arrangements for contact had been defined either by agreement or by
further order of the court.

Comment: The Court of Appeal reiterated the principle, set out in
Payne v Payne, that the courts should not obstruct reasonable plans
for parents with resident to move their lives forward. There was an
understandable rationale behind the mother’s relocation plans
and they had been thought through and planned. The father’s
objections were not based on a similar degree of planning and the
Court of Appeal clearly felt some concern that he was raising the
difficulties of contact as much to disrupt the mother’s plans
as to further the interests of the children. It drew attention to
the relative lack of interest that he had previously shown. The
recorder’s suggestion that the mother’s decision to
move abroad was essentially a lifestyle choice – a preference
rather than a practical necessity – was seen as overplayed.
The legal questions to be asked remained the same. However, it is
possibly still the case that were the move to have been no more
than convenience, that the courts would have been more reluctant to
sanction it. The Court of Appeal noted that the relocation to Spain
was not arbitrary and that staying in Halifax would have had an
adverse effect on the mother. That these were relevant factors
suggests that the courts would be reluctant to permit contact
between children and their non-residential parents to be disrupted
on mere whim.

Public authorities’ liability

Liability for failing to diagnose special needs

Carty v Croydon LBC [2005] EWCA Civ 19, [2005] 1 FCR

In Carty v Croydon LBC [2005] EWCA Civ 19, [2005] 1 FCR
554 the Court of Appeal considered the law on liability in tort of
education authorities for failure to secure the welfare of children
with special educational needs. The claimant contended that the
authority had failed to reassess and amend his statement of needs
when a school placement broke down in 1988 and in leaving him at
the school to which he was sent on the basis of the unamended
statement when it became apparent that it was not going well
(1991–1993). It was noted that there was no action for
compensation for breach of statutory duty under the Education Act
1981 (now the Education Act 1993) because that had not been the
intention of Parliament (see Phelps v London Borough of
Hillingdon, Anderton v Clwyd CC, Jarvis v Hampshire CC
3 FCR 102). It was possible for an independent action to lie at
common law for negligence. The court had to consider first whether
the issue was justiciable. This matter was not determined simply by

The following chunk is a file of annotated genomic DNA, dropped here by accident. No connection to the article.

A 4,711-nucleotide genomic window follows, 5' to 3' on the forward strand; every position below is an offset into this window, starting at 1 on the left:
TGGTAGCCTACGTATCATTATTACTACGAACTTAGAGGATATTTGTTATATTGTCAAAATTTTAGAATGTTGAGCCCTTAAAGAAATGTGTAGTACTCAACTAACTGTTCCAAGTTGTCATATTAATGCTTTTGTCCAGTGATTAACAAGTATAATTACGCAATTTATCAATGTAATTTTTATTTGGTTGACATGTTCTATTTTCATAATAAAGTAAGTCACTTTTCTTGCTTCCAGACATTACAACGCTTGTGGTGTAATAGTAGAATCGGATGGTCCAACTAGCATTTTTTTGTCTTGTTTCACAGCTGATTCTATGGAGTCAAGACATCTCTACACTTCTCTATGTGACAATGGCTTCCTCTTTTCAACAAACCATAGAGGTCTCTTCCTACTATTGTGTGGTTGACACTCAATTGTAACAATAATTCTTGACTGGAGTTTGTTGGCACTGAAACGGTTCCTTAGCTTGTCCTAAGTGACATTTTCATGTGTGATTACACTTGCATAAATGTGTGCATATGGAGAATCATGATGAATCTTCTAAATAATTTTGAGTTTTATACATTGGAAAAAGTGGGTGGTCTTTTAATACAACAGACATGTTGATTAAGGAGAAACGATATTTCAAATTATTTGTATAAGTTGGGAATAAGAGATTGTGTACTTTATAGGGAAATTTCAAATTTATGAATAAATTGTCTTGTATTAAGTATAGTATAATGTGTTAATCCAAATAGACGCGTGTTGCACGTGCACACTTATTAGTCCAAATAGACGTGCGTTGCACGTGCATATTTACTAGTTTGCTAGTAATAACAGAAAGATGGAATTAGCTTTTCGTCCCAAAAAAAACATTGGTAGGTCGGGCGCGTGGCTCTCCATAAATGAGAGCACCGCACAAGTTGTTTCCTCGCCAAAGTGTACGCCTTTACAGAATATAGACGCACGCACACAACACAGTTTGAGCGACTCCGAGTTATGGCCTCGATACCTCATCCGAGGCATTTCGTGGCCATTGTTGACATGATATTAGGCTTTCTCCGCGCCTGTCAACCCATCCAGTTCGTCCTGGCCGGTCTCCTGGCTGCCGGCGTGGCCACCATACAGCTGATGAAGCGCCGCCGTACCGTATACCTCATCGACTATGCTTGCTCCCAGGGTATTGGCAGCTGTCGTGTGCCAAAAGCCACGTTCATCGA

asking whether the decisions in question involved the exercise of
discretion. Decisions would not normally be justiciable where
competing public interests had to be weighed against each other by
a public body to whom the responsibility for that balance had been
entrusted by Parliament (Barrett v Enfield London Borough
[1999] 2 FCR 434) but such cases would be relatively
rare and this case was not in that category. Nor would mere failure
to perform a statutory duty give rise to a common law negligence
claim (Gorringe v Calderdale Metropolitan Borough Council
[2004] UKHL 15). If decisions were justiciable then the court would
need to consider whether damage was reasonably foreseeable,
proximity between the claimant and the authority, and whether it
was just and reasonable to impose a duty of care. Most cases
involving the management of education or care responsibilities
would turn on potential vicarious liability (see Barrett and
). Where a discretion was exercised that was heavily
influenced by policy then it would be unlikely to be negligent
unless it was a decision that no reasonable authority could have
made. Where, however, it involved the exercise of professional
skill in relation to an individual child, then the court would
judge negligence against the practices accepted as proper by a
responsible body of professional opinion (the test set out in
Bolam v Friern Hospital Management Committee [1957] 2 All
ER 118). If a member of the authority’s staff was negligent,
then the authority could be vicariously liable. There was no
blanket immunity for teachers on policy grounds. For the purposes
of the liability rules, education officers were professionals for
whom on the authority could be vicariously liable. The court had,
therefore, to consider the substance of the decisions made.